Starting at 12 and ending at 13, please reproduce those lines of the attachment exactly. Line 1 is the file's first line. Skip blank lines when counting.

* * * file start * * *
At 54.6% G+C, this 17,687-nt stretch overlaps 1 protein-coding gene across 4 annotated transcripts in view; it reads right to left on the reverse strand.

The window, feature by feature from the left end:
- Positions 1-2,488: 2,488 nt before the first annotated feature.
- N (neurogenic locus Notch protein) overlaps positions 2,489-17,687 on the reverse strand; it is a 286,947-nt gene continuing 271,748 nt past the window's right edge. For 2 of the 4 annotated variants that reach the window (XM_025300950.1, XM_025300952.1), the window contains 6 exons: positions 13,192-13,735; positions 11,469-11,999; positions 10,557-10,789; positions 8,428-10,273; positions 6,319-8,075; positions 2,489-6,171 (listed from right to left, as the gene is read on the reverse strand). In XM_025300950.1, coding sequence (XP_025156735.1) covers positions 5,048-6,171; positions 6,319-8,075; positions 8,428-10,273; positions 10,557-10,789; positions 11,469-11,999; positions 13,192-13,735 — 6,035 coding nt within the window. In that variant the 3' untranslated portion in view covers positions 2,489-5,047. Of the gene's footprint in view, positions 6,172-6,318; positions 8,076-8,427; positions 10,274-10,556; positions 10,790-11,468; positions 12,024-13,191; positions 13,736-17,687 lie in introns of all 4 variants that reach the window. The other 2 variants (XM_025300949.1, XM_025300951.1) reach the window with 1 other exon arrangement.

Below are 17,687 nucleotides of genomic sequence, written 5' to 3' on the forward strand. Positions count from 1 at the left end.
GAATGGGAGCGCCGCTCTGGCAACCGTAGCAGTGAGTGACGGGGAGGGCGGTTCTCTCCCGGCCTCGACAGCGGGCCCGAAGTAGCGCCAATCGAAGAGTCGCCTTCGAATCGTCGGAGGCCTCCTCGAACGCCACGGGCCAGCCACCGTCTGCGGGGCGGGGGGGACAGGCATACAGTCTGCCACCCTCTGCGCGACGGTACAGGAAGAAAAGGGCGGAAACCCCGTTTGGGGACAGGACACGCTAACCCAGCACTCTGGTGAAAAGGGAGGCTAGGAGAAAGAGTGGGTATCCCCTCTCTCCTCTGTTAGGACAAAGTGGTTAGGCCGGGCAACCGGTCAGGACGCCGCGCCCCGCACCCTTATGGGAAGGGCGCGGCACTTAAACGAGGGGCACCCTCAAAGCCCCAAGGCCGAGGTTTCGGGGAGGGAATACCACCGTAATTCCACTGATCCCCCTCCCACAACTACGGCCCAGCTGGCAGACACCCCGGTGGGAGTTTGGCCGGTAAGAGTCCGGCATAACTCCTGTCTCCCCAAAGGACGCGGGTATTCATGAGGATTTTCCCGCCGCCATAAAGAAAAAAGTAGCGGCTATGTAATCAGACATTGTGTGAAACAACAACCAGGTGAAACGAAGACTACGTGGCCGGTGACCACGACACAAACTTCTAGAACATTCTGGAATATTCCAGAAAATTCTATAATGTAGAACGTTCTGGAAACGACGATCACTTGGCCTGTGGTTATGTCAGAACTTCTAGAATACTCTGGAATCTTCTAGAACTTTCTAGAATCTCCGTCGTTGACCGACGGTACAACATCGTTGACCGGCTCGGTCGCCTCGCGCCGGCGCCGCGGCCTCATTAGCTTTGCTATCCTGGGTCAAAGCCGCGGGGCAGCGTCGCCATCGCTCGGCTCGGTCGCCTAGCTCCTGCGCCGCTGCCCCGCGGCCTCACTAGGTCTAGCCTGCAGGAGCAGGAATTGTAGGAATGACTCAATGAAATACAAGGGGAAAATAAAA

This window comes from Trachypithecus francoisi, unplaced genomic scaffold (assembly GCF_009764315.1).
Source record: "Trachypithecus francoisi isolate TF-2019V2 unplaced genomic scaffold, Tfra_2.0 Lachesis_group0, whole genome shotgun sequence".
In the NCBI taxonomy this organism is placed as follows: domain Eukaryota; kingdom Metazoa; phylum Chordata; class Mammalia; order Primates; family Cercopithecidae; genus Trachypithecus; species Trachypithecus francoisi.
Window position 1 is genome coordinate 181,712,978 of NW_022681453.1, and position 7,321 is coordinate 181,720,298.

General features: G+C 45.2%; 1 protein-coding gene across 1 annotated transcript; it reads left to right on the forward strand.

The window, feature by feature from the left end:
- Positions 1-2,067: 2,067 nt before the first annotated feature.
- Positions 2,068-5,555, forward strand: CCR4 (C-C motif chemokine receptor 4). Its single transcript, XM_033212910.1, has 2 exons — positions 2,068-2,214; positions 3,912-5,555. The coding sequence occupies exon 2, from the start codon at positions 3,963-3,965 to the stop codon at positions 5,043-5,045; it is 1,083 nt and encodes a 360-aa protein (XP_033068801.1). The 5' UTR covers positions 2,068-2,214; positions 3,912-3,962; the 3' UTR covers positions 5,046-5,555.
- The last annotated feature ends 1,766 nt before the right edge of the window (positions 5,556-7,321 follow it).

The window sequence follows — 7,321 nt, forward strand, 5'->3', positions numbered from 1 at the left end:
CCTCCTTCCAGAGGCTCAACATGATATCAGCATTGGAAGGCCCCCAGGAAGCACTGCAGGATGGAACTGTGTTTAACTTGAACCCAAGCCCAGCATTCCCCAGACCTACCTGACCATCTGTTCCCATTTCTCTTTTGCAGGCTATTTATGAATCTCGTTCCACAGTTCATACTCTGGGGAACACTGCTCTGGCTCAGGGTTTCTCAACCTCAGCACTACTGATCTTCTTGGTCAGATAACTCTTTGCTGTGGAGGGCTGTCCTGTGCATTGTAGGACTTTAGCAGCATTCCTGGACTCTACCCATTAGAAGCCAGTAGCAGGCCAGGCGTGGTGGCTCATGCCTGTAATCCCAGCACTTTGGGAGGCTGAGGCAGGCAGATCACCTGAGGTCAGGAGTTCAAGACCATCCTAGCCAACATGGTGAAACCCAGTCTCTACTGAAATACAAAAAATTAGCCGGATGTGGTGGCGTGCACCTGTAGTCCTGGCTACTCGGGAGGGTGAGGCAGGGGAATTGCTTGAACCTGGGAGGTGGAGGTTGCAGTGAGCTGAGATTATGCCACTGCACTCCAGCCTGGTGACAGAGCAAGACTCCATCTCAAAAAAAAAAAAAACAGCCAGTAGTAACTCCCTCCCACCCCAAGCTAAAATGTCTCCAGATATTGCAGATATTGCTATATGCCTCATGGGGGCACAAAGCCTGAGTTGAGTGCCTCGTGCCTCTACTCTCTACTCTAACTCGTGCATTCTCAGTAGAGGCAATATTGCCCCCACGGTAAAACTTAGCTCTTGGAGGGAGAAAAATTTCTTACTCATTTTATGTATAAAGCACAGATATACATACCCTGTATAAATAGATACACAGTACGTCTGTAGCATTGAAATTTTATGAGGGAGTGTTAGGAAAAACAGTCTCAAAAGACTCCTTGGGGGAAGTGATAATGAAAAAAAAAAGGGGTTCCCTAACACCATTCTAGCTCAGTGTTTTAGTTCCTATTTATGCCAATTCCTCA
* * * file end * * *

The window, feature by feature from the left end:
- Positions 1-2,067: 2,067 nt before the first annotated feature.